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Incident Response

Investigation and Response is a Team Sport

I’ve talked before about how we have the tools and technologies to make the intelligent SOC a reality. It’s a welcomed development given the global cybersecurity skills shortage of three million and growing.

I’ve talked before about how we have the tools and technologies to make the intelligent SOC a reality. It’s a welcomed development given the global cybersecurity skills shortage of three million and growing. Security operations centers (SOCs) are using Security Orchestration, Automation and Response (SOAR) tools to offload time-intensive and manual tasks that bog down Tier 1 analysts. This frees them up to transition to Tier 2 and Tier 3 investigation and response activities. 

So, what tools do security analysts have to conduct these higher-level tasks? There can be a huge leap from running Tier 1 tasks to determining the scope of an attack and the remediation and recovery efforts needed, or proactively finding threats that have evaded defenses and infiltrated the network.

As security analysts dig deeper into escalated alerts, efficiency and effectiveness in investigation and response drops significantly – and the problem is getting worse. According to the Cisco CISO Benchmark Report 2019, the number of legitimate alerts that get remediated decreased from 50.5% in 2018 to 42.8% this year. Further, fewer than half (49%) of the 3,248 respondents report they routinely and systematically investigate security incidents and only 35% say it is easy to determine the scope of a compromise, contain it and remediate.

Part of the challenge stems from the fact that as you scratch beneath the surface you can end up dealing with the unknown. You need access to additional resources to help understand what is happening and take action. It’s a situation every homeowner can relate to. Say for example you notice an area of blistering paint on a wall. No big deal, right? You’ll just scrape it off and repaint. But the problem could be the result of a poor paint job, moisture or extreme heat. It can take a team of experts each with their own tools to find and fix the root cause before you can repaint and ensure the blisters don’t reappear. You may need some combination of a plumber, roofer, structural engineer and mold remediator, working together to make sure the problem is addressed completely. 

Similarly, when Tier 2 and 3 analysts start to dig deeper into an escalated trouble ticket, they need the ability to collaborate and coordinate for effective and efficient investigation and response. They need the right combination of human skills and technologies. Traditionally, this hasn’t been easy because teams and tools are usually unintegrated and operate in silos.

With a platform that can act as a virtual cybersecurity situation room, analysts can have a single location to investigate collaboratively and share the same pool of threat data and evidence. Rather than working in parallel, they can automatically see how the work of others impacts and further benefits their own work. This allows them to detect threats faster and even use that knowledge to pivot and accelerate parallel investigations that are separate but related.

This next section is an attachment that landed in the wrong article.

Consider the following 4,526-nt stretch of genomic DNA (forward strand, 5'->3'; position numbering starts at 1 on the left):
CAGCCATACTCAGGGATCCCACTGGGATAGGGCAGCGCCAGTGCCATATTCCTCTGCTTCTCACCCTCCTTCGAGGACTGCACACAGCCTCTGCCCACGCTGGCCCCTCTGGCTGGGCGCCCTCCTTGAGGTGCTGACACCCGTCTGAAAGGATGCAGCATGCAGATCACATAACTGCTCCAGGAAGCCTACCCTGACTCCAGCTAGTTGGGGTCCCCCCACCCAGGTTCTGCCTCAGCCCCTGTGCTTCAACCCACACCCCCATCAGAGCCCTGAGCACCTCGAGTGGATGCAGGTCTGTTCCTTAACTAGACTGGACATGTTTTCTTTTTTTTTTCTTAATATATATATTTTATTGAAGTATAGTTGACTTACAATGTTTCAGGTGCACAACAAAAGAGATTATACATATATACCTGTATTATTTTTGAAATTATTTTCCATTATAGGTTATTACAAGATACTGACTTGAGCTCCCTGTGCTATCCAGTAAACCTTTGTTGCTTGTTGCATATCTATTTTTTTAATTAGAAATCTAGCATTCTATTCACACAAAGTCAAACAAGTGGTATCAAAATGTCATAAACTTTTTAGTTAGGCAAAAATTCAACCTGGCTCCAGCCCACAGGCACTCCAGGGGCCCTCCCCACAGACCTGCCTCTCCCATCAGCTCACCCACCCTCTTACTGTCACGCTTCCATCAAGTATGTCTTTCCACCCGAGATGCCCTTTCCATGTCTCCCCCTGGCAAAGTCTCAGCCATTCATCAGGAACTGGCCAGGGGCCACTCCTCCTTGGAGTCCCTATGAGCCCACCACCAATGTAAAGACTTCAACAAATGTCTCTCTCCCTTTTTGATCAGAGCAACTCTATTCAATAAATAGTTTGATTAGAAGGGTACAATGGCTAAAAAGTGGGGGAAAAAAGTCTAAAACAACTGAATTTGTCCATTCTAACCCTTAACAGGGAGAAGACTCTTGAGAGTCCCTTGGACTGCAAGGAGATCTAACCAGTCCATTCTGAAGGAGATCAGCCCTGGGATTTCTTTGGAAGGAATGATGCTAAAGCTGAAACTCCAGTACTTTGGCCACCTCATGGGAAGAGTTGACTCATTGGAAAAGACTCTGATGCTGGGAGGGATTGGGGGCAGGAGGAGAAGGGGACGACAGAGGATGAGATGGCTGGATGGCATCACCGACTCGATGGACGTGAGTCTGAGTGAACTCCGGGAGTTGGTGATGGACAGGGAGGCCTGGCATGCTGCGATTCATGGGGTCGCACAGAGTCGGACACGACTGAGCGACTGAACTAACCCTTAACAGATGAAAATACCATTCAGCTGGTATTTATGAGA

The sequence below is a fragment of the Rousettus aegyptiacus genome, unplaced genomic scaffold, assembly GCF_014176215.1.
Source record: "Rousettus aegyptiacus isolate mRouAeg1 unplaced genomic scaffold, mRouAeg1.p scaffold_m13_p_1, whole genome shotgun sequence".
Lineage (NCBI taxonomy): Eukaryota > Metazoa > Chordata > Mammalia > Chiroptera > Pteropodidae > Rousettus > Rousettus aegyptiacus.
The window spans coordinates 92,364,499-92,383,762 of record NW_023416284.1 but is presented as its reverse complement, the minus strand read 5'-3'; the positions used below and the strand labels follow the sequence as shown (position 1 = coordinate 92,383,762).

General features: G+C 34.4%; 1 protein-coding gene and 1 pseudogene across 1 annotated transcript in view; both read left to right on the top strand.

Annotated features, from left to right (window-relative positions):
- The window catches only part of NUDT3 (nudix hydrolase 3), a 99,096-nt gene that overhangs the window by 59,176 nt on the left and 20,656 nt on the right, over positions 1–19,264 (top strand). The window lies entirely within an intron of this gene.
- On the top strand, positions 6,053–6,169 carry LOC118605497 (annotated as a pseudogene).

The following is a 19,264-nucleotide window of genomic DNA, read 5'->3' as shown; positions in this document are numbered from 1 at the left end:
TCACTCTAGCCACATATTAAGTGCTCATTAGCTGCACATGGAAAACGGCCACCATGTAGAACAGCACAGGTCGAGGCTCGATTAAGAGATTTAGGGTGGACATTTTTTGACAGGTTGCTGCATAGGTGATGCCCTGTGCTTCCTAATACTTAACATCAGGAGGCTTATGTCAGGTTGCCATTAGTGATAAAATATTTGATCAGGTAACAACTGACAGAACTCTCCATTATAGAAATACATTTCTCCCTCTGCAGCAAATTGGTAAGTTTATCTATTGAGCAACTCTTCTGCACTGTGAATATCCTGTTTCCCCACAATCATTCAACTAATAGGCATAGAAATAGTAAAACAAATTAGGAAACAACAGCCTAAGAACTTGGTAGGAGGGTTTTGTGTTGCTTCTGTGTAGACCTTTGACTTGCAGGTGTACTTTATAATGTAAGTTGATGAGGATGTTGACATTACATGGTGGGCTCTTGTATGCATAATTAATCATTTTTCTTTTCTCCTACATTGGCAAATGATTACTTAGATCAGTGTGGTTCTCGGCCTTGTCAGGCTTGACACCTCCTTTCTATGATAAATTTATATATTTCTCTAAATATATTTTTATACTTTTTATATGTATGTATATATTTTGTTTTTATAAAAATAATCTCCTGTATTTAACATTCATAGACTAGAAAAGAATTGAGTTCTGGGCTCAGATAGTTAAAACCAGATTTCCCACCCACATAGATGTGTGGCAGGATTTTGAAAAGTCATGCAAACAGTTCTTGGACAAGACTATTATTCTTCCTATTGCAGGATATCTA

The platform must also be able to store a history of investigations, observations and learnings about adversaries and their tactics, techniques and procedures (TTPs). Serving as organizational memory, the platform facilitates future investigations and hunts. Analysts can search for and compare indicators across the infrastructure and find matches between high-risk indicators and internal log data that suggest possible connections. They can collaborate to explore every corner of the organization to pinpoint adversary TTPs and find the malicious activity for total remediation. As new data and learnings are added to the platform, intelligence is automatically reevaluated and reprioritized to support ongoing threat hunting. 

A single, shared environment also allows SOC managers to coordinate actions more efficiently and effectively. They can see the analysis unfolding which allows them to coordinate tasks between teams and monitor timelines and results. They have visibility and control to ensure analysts are working together to take the right actions at the right time to accelerate response and remediation. 

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Freeing-up Tier 1 analysts to work on higher-level tasks is one of the ways SOCs will become more efficient and effective. But we need to make sure SOC analysts have the right tools in place to facilitate investigation and response. Research shows this area is ripe for improvement. An investigations platform that embeds collaboration and coordination into all processes will allow SOC teams to truly soar.

Written By

Marc Solomon is Chief Marketing Officer at ThreatQuotient. He has a strong track record driving growth and building teams for fast growing security companies, resulting in several successful liquidity events. Prior to ThreatQuotient he served as VP of Security Marketing for Cisco following its $2.7 billion acquisition of Sourcefire. While at Sourcefire, Marc served as CMO and SVP of Products. He has also held leadership positions at Fiberlink MaaS360 (acquired by IBM), McAfee (acquired by Intel), Everdream (acquired by Dell), Deloitte Consulting and HP. Marc also serves as an Advisor to a number of technology companies.

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